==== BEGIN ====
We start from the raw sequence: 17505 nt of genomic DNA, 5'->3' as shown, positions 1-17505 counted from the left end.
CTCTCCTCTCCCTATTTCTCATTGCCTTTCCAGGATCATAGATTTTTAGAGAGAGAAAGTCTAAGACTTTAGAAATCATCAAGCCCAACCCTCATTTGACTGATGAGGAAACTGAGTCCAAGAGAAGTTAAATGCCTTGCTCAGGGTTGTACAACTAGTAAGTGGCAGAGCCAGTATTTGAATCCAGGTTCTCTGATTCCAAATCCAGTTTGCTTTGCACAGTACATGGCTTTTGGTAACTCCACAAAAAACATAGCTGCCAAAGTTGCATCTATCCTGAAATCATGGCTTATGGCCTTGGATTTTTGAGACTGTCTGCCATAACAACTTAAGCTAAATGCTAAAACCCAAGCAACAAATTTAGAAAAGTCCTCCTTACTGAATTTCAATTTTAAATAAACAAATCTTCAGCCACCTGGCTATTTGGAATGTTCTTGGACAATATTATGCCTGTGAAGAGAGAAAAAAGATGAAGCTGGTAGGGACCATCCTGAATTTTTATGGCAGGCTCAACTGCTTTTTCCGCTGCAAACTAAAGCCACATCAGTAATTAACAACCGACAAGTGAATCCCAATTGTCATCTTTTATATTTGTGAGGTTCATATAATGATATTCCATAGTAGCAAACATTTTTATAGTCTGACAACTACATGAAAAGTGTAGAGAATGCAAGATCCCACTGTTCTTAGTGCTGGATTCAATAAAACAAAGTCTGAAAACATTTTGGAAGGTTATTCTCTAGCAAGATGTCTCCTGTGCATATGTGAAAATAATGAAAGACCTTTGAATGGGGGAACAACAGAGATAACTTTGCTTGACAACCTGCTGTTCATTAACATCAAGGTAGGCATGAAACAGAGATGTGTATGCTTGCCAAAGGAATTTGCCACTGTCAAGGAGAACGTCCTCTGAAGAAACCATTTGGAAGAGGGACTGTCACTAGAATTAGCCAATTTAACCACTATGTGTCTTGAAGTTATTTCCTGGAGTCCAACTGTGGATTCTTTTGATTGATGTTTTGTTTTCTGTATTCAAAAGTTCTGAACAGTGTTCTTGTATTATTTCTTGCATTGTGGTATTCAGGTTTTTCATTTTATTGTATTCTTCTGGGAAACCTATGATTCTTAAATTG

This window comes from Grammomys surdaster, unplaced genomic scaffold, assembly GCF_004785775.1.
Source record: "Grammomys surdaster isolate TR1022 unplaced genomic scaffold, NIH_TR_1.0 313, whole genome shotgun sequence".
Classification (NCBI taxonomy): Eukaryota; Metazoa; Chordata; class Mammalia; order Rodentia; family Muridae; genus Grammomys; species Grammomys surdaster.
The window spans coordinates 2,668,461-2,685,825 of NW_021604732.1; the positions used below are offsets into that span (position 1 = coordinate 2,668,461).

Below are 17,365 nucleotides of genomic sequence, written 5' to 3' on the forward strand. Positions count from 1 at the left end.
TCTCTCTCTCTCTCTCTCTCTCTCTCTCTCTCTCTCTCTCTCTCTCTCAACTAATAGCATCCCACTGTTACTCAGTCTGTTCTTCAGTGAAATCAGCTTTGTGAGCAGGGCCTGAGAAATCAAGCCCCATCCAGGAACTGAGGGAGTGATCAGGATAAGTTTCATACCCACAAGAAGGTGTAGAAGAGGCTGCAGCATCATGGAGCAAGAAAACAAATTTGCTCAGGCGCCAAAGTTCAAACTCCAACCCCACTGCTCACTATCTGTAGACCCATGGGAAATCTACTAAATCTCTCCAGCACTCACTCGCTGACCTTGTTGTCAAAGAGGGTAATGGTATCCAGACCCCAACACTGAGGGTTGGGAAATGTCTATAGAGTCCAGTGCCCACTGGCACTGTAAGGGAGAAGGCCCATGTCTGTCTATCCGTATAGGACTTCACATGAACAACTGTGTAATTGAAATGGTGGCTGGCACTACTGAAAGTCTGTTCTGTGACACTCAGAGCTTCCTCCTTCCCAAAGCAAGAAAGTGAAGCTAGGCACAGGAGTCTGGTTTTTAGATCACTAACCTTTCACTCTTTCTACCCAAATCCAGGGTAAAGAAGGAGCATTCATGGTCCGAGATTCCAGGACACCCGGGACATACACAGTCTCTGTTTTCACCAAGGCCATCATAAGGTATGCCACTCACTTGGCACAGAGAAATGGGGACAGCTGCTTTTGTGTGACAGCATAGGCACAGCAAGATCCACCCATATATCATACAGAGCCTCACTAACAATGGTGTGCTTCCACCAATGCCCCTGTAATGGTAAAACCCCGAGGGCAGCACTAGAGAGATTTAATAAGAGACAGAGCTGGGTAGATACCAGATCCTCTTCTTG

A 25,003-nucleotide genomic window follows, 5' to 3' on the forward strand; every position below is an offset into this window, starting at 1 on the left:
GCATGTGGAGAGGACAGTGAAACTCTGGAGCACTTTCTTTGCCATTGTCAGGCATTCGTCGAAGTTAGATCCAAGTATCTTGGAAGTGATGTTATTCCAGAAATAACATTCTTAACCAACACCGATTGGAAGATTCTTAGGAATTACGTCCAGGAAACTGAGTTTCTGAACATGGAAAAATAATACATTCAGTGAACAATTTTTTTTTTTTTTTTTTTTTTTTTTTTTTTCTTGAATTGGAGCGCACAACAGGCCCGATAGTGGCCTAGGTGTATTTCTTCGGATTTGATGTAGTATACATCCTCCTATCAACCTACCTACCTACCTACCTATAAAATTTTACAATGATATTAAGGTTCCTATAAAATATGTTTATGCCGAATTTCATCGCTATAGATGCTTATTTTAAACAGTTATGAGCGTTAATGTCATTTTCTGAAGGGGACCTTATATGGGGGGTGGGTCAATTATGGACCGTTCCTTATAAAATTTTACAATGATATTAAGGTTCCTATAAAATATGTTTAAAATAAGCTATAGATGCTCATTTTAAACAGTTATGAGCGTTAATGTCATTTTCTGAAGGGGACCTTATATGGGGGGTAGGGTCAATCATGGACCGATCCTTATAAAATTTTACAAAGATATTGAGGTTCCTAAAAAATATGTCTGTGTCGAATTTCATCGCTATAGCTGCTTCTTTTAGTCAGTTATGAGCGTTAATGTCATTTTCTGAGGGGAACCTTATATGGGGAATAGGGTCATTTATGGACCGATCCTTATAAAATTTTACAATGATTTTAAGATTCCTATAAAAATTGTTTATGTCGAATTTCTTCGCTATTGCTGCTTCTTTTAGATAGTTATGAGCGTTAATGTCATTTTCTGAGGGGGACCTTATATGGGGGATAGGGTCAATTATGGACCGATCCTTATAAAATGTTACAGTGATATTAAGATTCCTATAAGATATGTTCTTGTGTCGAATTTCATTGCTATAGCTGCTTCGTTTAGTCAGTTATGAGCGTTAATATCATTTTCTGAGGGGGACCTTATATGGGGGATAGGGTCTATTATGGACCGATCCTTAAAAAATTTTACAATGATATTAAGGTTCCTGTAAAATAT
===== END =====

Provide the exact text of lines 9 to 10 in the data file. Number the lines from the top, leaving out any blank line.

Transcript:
A 25,003-nucleotide genomic window follows, 5' to 3' on the forward strand; every position below is an offset into this window, starting at 1 on the left:
GCATGTGGAGAGGACAGTGAAACTCTGGAGCACTTTCTTTGCCATTGTCAGGCATTCGTCGAAGTTAGATCCAAGTATCTTGGAAGTGATGTTATTCCAGAAATAACATTCTTAACCAACACCGATTGGAAGATTCTTAGGAATTACGTCCAGGAAACTGAGTTTCTGAACATGGAAAAATAATACATTCAGTGAACAATTTTTTTTTTTTTTTTTTTTTTTTTTTTTTTCTTGAATTGGAGCGCACAACAGGCCCGATAGTGGCCTAGGTGTATTTCTTCGGATTTGATGTAGTATACATCCTCCTATCAACCTACCTACCTACCTACCTATAAAATTTTACAATGATATTAAGGTTCCTATAAAATATGTTTATGCCGAATTTCATCGCTATAGATGCTTATTTTAAACAGTTATGAGCGTTAATGTCATTTTCTGAAGGGGACCTTATATGGGGGGTGGGTCAATTATGGACCGTTCCTTATAAAATTTTACAATGATATTAAGGTTCCTATAAAATATGTTTAAAATAAGCTATAGATGCTCATTTTAAACAGTTATGAGCGTTAATGTCATTTTCTGAAGGGGACCTTATATGGGGGGTAGGGTCAATCATGGACCGATCCTTATAAAATTTTACAAAGATATTGAGGTTCCTAAAAAATATGTCTGTGTCGAATTTCATCGCTATAGCTGCTTCTTTTAGTCAGTTATGAGCGTTAATGTCATTTTCTGAGGGGAACCTTATATGGGGAATAGGGTCATTTATGGACCGATCCTTATAAAATTTTACAATGATTTTAAGATTCCTATAAAAATTGTTTATGTCGAATTTCTTCGCTATTGCTGCTTCTTTTAGATAGTTATGAGCGTTAATGTCATTTTCTGAGGGGGACCTTATATGGGGGATAGGGTCAATTATGGACCGATCCTTATAAAATGTTACAGTGATATTAAGATTCCTATAAGATATGTTCTTGTGTCGAATTTCATTGCTATAGCTGCTTCGTTTAGTCAGTTATGAGCGTTAATATCATTTTCTGAGGGGGACCTTATATGGGGGATAGGGTCTATTATGGACCGATCCTTAAAAAATTTTACAATGATATTAAGGTTCCTGTAAAATAT